At first glance, Robert Fulghum’s poem, All I Really Need to Know I Learned in Kindergarten, sounds overly simplistic. Can everything someone needs to know really be learned at the tender age of five or six? Yes, we believe it can.
"Play fair. Clean up your own mess. Live a balanced life. Be aware of wonder."
These are big, life-long lessons for everyone, and we are convinced small people have big ideas and are ready for a magical journey full of books, friends, and play.
Our kindergarten curriculum is child-centered, beginning with individual assessments of each child in all academic and social-emotional areas. Teachers work with every one to advance through the curriculum at the child's own pace. The weekly themes are also based on children's interests. Reading is taught with a balance of whole language and phonics. Teachers also begin reading chapter books aloud to the kindergarteners, helping them use their imaginations to create vivid mental pictures. Explicitly teaching this skill creates stronger readers and more creative children.
Reading and writing are not separated; they work in unison. Students write personal narratives, poetry, and non-fiction. Kindergarteners, through Writer's Workshop, begin learning how to revise their work. They share their writing with and receive feedback from their peers. Using peer feedback and their own critical thinking skills, they revise. This is often a difficult skill for any writer, but we believe our children should develop healthy writing habits. In addition to reading and writing, children also develop their numeracy skills, with a strong emphasis on problem solving, place value, and patterns. The math journals they keep reinforce these concepts and develop metacognitive skills (thinking about their own thinking).
As children learn best in small groups, core academic time is spent in learning centers. Our centers are still play-based, which is developmentally appropriate for children at this age. The imaginative play centers change frequently in kindergarten. A veterinarian’s office, grocery store, or post office is not an uncommon sight in the classroom as the year progresses. Not only can students engage in pretend play, but they can practice academic skills. For example, children playing in the post office write letters for family and friends around the country. As they receive responses, they locate each place on a large U.S. map, measuring for distance. They pay for parcel services and use their math skills to count money, laying the groundwork for addition and subtraction. They read the letters they receive and respond - reading and writing for a real purpose. Science and social studies are also incorporated into centers and thematic units. Children hypothesize and devise their own experiments in class and at home. Kindergarteners receive special totes to bring home to encourage students to share their learning with their parents. Children might conduct a science experiment at home, share their writing, read a book or deliver a speech about something they are learning in class. Just as we encourage a strong home to school connection, we encourage children to build a sense of community within the classroom.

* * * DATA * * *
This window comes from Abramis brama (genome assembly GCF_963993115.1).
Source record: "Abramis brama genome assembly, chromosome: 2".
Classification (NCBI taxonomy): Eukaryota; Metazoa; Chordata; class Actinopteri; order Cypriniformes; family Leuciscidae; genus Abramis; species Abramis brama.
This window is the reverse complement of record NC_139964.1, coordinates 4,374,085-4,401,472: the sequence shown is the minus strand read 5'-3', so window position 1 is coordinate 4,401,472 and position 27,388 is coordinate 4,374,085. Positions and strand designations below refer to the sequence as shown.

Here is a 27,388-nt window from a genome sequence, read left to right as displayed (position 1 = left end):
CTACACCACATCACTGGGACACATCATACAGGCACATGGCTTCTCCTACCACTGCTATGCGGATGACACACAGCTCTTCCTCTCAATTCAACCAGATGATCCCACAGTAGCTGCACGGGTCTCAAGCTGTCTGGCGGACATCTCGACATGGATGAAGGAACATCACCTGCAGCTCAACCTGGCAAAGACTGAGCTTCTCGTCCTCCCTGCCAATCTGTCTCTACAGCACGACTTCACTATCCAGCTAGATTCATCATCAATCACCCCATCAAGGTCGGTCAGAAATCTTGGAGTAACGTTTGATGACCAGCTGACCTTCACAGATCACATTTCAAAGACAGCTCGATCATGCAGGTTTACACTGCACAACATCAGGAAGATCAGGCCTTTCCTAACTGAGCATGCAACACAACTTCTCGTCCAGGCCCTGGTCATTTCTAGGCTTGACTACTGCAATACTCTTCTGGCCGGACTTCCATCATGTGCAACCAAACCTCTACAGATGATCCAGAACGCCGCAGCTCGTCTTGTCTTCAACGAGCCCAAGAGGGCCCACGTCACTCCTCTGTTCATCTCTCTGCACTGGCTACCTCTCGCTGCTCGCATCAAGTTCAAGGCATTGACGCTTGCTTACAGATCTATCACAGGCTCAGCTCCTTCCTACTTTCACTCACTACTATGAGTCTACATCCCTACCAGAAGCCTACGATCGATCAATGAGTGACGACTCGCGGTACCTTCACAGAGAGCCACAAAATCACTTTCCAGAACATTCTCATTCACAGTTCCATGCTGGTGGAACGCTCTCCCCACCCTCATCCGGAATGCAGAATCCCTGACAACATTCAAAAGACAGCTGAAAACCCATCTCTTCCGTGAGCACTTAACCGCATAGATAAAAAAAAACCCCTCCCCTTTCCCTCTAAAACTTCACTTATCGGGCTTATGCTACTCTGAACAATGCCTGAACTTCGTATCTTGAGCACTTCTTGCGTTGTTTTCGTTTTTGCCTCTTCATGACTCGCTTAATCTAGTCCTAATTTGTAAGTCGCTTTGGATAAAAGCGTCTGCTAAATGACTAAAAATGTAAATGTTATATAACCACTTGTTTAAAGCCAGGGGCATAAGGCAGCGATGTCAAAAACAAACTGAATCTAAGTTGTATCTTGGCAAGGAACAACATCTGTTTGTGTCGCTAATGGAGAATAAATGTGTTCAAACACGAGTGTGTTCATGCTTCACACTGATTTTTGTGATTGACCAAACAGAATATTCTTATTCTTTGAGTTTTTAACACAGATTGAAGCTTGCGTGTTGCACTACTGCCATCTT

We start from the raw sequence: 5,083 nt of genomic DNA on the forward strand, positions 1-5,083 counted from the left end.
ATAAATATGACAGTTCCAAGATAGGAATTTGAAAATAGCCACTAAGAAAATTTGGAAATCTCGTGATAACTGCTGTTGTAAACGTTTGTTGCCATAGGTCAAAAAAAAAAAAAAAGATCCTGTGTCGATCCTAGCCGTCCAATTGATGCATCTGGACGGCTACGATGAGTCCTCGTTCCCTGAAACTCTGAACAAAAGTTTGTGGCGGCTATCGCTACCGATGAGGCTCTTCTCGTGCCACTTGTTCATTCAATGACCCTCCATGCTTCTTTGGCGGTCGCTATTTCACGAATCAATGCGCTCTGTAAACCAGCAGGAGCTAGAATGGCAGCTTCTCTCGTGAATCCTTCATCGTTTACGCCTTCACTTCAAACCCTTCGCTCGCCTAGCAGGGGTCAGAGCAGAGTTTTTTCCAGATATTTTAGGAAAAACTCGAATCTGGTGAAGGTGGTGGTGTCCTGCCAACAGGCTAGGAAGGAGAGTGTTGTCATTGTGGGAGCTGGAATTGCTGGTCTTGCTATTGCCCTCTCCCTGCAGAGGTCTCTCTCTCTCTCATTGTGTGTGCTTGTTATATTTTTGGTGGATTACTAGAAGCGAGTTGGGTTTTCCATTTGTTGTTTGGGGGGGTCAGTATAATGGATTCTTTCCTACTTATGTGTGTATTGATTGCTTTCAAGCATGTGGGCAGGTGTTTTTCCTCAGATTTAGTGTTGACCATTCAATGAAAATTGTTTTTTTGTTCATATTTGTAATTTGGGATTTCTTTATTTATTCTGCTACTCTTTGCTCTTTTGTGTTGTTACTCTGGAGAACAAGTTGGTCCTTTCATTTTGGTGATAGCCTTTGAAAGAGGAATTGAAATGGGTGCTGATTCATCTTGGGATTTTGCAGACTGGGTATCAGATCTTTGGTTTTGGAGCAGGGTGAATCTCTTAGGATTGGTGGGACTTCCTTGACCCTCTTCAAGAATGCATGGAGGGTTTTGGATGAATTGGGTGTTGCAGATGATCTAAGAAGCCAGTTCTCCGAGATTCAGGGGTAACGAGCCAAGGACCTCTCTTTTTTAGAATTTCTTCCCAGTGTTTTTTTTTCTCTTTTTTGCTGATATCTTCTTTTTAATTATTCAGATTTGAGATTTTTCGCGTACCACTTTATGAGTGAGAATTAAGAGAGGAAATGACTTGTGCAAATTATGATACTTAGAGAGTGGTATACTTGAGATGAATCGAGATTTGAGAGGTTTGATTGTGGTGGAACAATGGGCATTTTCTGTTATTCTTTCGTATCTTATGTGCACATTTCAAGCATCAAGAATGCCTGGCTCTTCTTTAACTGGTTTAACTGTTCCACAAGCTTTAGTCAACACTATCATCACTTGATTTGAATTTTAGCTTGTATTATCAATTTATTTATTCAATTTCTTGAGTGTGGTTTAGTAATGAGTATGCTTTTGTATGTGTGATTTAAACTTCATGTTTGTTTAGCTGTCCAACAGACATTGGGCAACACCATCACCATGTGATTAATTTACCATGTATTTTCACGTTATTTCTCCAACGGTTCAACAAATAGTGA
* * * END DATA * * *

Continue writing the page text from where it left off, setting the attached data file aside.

In addition to creating future scholars, we want to foster the leader and philanthropist in all students. As our kindergartners begin to gain a deeper understanding of fairness and empathy, they begin to serve as peer mentors to their younger classmates. They might invite a preschooler to participate with them in Writers’ Workshop, serve as an ambassador to welcome new students, or help the younger students tend the garden. Kindergartners, while still working on self-awareness and self-management behaviors, are becoming more socially aware and beginning to manage relationships. At any age, critiquing another’s work or receiving criticism is difficult. Therefore, we teach children how to evaluate work respectfully and receive feedback gracefully. We help children work well together, seek help when necessary, and advocate for themselves. Lend-a-Hand, our community service curriculum, builds on these skills as students examine their communities. They learn to respectfully address problems and collaboratively work with others to better their world.
The kindergarten curriculum carefully promotes all aspects of physical, social, emotional and academic growth through child-centered, high-interest themes. Skills and concepts go beyond a simple connection to the real world; they are refined to prepare children to successfully participate as global citizens. Our children learn another valuable kindergarten lesson penned by Robert Fulghum. “When you go out in the world, watch out for traffic, hold hands and stick together.”